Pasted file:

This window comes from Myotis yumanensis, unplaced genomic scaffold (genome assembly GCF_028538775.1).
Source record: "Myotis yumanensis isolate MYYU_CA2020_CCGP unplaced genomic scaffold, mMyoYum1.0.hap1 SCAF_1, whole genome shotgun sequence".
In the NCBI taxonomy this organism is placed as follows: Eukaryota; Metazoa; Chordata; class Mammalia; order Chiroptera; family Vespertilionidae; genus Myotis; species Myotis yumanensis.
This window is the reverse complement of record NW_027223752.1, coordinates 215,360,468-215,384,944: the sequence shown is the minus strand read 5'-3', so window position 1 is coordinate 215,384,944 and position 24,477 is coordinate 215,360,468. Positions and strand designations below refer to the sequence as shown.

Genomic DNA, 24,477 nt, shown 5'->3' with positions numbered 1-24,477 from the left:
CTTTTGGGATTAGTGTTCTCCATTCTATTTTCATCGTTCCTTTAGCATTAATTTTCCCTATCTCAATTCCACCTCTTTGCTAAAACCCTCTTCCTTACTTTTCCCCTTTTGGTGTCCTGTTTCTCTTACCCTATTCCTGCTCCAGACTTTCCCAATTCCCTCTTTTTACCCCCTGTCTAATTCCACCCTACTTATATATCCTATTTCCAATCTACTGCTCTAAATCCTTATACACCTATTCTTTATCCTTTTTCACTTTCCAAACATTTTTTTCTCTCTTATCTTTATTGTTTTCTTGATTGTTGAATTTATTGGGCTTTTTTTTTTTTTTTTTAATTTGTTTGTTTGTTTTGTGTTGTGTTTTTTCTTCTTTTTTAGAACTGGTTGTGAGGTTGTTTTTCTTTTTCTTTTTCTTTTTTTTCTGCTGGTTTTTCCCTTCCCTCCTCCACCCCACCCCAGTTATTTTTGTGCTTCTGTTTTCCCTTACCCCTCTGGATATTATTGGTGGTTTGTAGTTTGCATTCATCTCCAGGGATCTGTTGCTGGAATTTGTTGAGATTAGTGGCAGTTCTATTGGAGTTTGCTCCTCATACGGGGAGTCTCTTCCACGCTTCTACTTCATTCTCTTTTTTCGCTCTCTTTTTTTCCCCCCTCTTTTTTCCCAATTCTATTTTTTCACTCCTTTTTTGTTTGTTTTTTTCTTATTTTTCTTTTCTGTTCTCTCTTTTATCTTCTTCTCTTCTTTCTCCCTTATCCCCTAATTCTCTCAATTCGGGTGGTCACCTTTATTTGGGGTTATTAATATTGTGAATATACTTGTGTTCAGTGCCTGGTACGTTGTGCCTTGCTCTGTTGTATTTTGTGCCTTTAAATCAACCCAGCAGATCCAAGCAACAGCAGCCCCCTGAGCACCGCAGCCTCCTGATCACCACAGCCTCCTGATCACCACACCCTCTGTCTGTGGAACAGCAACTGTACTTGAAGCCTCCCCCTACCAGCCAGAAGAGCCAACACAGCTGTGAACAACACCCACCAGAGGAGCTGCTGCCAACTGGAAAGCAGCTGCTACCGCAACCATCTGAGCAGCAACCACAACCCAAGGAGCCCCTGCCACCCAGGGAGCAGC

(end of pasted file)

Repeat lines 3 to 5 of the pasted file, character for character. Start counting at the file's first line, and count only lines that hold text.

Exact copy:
In the NCBI taxonomy this organism is placed as follows: Eukaryota; Metazoa; Chordata; class Mammalia; order Chiroptera; family Vespertilionidae; genus Myotis; species Myotis yumanensis.
This window is the reverse complement of record NW_027223752.1, coordinates 215,360,468-215,384,944: the sequence shown is the minus strand read 5'-3', so window position 1 is coordinate 215,384,944 and position 24,477 is coordinate 215,360,468. Positions and strand designations below refer to the sequence as shown.

Genomic DNA, 24,477 nt, shown 5'->3' with positions numbered 1-24,477 from the left: